The slowly opened

A song whispers on cool air with the perfume of a thousand blossoms.  Lavender and gold and crimson and white intertwine with a rainbow infinitely diverse.  They paint meadow and field in the colors of spring.

A spotted cucumber beetle (Diabrotica undecimpunctata) perched on the edge of rough gumweed (Grindelia scabra) (20080921_12634)

Each petal reaches, each rising star shines grand and new.  These bright lives climb from realms I have never traveled but which are known to me.  And they seek the sky with faces upturned.

A black and gold bumble bee (Bombus auricomus) licking tiny droplets of dew from the blossom of purple bindweed (a.k.a. cotton morning glory; Ipomoea trichocarpa) (20080921_12798)

Just as the slowly opened rise from earthen slumber, so too does an army of faithful who find in the coming warmth a dance that steps only to the music of flowers.

Syrphid flies (a.k.a. hover flies; Toxomerus marginatus) mating atop a common dandelion (Taraxacum officinale) (2009_03_08_012853)

It is a love story, this song, one of powerful longings and intimate embraces.  It likewise is a chorus of endings, an operatic aria that each voice must sing only in its season.

A western honey bee (a.k.a. European honey bee; Apis mellifera) on white clover (Trifolium repens) (2009_03_21_013732)

The kaleidoscope of winter’s gray falls before the advance of these voices now filling the heavens, and russet is washed away by waves of verdant song.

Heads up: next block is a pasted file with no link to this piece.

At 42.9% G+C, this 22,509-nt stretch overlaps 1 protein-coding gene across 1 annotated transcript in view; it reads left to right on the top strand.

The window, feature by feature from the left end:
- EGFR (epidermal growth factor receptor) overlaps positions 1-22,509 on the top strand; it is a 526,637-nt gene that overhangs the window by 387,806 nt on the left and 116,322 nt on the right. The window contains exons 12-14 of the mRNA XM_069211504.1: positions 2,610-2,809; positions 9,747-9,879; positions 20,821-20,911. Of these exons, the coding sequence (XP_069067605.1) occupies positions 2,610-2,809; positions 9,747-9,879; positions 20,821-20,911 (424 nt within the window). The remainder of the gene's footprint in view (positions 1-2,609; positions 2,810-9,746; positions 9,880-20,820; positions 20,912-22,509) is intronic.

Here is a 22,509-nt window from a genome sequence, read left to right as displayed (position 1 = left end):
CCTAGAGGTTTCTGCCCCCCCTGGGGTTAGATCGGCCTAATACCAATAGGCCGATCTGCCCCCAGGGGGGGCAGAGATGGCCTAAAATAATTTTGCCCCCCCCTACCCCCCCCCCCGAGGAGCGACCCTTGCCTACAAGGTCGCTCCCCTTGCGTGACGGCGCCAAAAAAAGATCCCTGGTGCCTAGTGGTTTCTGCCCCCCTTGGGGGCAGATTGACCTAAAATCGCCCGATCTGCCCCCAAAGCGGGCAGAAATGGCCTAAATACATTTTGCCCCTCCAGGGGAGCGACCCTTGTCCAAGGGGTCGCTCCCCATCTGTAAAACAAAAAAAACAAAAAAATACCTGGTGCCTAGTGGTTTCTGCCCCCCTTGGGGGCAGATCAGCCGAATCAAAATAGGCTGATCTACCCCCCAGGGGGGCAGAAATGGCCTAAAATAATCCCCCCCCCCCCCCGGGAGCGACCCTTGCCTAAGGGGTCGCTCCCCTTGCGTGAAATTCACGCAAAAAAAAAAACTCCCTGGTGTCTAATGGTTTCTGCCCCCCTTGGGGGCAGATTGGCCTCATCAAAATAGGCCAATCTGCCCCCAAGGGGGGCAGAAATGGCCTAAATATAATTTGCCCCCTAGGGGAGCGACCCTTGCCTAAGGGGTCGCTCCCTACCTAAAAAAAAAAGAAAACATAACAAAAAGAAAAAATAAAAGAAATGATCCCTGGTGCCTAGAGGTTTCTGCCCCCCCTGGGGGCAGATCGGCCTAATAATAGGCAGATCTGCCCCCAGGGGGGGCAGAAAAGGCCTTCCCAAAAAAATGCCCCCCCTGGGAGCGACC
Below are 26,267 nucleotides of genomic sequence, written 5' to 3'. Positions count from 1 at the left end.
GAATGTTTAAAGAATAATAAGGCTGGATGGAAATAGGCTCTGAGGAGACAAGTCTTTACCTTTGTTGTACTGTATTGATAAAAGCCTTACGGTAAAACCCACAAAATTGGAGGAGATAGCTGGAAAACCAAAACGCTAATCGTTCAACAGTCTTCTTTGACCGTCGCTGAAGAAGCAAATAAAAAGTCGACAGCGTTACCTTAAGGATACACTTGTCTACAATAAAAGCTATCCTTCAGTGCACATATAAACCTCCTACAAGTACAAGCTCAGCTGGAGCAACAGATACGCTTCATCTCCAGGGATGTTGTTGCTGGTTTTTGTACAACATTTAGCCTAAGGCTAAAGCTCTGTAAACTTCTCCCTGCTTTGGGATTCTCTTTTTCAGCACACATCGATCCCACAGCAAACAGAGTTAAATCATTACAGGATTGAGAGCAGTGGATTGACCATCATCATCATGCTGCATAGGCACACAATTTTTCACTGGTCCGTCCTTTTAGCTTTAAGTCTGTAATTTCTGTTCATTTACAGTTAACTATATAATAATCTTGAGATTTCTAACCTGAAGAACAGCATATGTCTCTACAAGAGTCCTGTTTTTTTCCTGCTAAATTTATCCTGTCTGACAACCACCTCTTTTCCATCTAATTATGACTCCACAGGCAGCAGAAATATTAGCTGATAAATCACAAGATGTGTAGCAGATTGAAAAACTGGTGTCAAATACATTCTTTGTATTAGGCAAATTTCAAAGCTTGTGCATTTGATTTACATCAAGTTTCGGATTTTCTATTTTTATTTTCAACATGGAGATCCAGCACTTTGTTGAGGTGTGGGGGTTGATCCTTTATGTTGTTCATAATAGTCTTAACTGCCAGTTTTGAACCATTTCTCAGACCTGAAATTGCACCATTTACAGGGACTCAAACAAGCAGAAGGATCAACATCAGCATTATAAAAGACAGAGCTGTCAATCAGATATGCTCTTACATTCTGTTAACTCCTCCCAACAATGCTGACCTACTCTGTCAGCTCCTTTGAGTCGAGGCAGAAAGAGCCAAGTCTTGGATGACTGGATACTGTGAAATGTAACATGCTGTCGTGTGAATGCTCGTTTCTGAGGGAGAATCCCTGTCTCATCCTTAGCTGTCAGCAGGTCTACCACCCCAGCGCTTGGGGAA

A Gulf fritillary (a.k.a. passion butterfly; Agraulis vanillae) with its tongue out as it flies toward western ironweed (a.k.a. Baldwin’s ironweed; Verbesina baldwinii) (2009_07_09_026290)

With each new voice, a cacophony of dancers shakes the ground with spirited waltzes and lively tangos, for every singer demands a select audience, a diverse group of listeners who perform at the behest of their favorite soloist.

A Gulf fritillary (a.k.a. passion butterfly; Agraulis vanillae) feeding on western ironweed (a.k.a. Baldwin’s ironweed; Verbesina baldwinii) (2009_07_09_026298)

I find the silence of this song deafening, the loudest music I will never hear.

A large milkweed bug (Oncopeltus fasciatus) resting atop green antelopehorn (a.k.a. green milkweed, spider milkweed or antelope-horn milkweed; Asclepias viridis) (20080921_12670)

For now comes the time of the slowly opened and those who must needs be with them.  In all my years I have never tired of this presentation.  And in all my years, I watch for their voices and listen for the dance it portends.

— — — — — — — — — —

Photos (all from White Rock Lake):

[1] A spotted cucumber beetle (Diabrotica undecimpunctata) on an unidentified bloom.  The compound flower remains a mystery to me.  But I’m not the only Texan wondering what this plant is (e.g., here).  Introduced?  So easy to identify that it’s left out of all the guides we have access to?  It’s a unique plant and a unique blossom, so it’s not like I’m mistaking it for something else.  Well, I’ve said before that flowers vex me more than any other kind of life.  Hence this one goes on the diabolical challenge pile for later identification.  (And it’s probably something so evident and so common that I’ll kick myself for not recognizing it.)  [Update: I have since identified the flower as rough gumweed (Grindelia scabra).]